Get the Math

TV review by
Emily Ashby, Common Sense Media
Get the Math TV Poster Image
Teens' career field trips highlight algebra's usefulness.

Parents say

age 2+
Based on 1 review

Kids say

No reviews yetAdd your rating

Did this review miss something on diversity?

Research shows a connection between kids' healthy self-esteem and positive, diverse representations in books, TV shows, and movies. Want to help us help them? Suggest a diversity update

A lot or a little?

The parents' guide to what's in this TV show.

Educational Value

Participants put basic algebra skills to use to solve industry-specific challenges posed by the pros.

Positive Messages

The series illustrates the importance of mastering math skills to prepare for any career path, demonstrating how professionals in a variety of fields use algebra to succeed at their jobs.

Positive Role Models & Representations

The adults welcome the teens’ suggestions and encourage them to be creative in solving problems. The show strives for racial and gender diversity, including women who work in traditionally male-dominated fields like computer programming.

Violence & Scariness
Sexy Stuff

The participants’ companies and brand names are mentioned frequently.

Drinking, Drugs & Smoking

What parents need to know

Parents need to know that this series encourages tweens to appreciate the usefulness of math in a variety of careers. Teens’ interactions with professionals in fashion, music, and technology give real-world meaning to basic algebraic concepts, showing tweens how the skills they’re learning now will serve them later in life. The show strives for diversity in its participant base, including an ethnically diverse group of teens as well as showcasing women in careers traditionally dominated by men.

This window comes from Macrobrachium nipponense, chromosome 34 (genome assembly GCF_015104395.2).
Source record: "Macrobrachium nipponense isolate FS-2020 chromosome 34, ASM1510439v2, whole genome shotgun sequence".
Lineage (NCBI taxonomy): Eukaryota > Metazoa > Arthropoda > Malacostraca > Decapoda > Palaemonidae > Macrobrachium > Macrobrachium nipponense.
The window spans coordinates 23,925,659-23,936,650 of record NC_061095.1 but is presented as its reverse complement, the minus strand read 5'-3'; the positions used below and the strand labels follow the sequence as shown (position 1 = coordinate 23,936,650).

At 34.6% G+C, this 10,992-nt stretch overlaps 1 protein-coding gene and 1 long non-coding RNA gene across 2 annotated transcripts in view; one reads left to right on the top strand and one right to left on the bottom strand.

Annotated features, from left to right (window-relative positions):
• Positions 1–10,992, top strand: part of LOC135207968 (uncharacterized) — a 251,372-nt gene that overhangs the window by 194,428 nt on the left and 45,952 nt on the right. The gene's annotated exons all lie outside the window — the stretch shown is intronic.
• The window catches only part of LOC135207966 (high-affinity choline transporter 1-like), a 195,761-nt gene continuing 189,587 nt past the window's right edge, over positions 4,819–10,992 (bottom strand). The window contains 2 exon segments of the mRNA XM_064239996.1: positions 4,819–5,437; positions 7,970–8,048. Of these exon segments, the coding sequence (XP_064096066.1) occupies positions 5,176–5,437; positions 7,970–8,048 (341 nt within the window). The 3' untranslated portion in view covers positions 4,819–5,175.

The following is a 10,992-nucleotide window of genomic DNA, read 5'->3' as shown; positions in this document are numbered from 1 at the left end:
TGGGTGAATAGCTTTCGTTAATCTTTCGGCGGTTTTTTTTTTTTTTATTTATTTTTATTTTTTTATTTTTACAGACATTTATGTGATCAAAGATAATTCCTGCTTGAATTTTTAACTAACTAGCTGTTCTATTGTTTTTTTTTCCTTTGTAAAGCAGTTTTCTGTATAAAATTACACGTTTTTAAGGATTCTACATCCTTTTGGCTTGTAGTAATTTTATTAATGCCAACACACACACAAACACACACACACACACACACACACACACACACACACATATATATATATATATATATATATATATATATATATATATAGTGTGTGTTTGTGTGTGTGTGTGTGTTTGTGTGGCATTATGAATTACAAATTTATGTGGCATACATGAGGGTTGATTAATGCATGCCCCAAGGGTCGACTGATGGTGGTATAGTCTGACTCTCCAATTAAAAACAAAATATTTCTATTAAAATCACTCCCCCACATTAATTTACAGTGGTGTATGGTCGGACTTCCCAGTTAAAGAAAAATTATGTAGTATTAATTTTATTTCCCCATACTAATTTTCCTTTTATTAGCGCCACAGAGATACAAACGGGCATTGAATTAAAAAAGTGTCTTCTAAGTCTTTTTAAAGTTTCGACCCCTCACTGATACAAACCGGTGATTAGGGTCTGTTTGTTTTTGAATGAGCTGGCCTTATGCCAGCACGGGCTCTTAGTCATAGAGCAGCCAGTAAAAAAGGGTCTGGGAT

User Reviews

  • Parents say
  • Kids say
Parent of a 11 and 16-year-old Written bygleelover123 February 20, 2011


my kid was so bored

There aren't any reviews yet. Be the first to review this title.

What's the story?

In GET THE MATH, teens interact with professionals in fields like musical production, fashion, and computer gaming to understand how math skills play a role in their work. Each segment starts with some background information about the participant’s job, after which four teens visit the office to get a sense of the work. During their visit, the teens are presented with a real-life challenge to solve using their knowledge of algebra.

Is it any good?

Kudos to any series that can entice tweens to appreciate the usefulness of math. But while that's the plan for Get the Math, but unfortunately falls victim to its own ambition. Because the show tries to be thorough in giving background on the adult participants and the jobs they do before bringing in the teens, there’s just too little time to devote to the part of the show that’s really geared to its young audience. In the end, the teens’ time onscreen is minimal, and, as a result, the simplistic challenges feel pretty one-dimensional.

But that’s not to say the show isn’t worthwhile. If the subject matter interests your tweens enough to keep them watching, then only good can come of exposing them to the idea of the diverse, real-life applications of math.

Talk to your kids about ...

  • Families can talk about careers. Did any of the jobs you saw on this show intrigue you? What special skills and knowledge do these professionals need to do their jobs? How does math factor into each one? What other careers would use math knowledge?

  • How does the show's inclusion of teen girls and women encourage gender-neutral interest in math? Which traditionally male careers are becoming more accessible to women?

  • Discuss your family's rules about TV and other media. What time limits and content restrictions does your family have? Why? How do they keep you safe

TV details

  • Premiere date: October 20, 2010
  • Network: PBS
  • Genre: Educational
  • TV rating: NR
  • Available on: Streaming
  • Last updated: November 11, 2020

Our editors recommend

Common Sense Media's unbiased ratings are created by expert reviewers and aren't influenced by the product's creators or by any of our funders, affiliates, or partners.

See how we rate

Streaming options powered by JustWatch

About these links

Common Sense Media, a nonprofit organization, earns a small affiliate fee from Amazon or iTunes when you use our links to make a purchase. Thank you for your support.

Read more

Our ratings are based on child development best practices. We display the minimum age for which content is developmentally appropriate. The star rating reflects overall quality.

Learn how we rate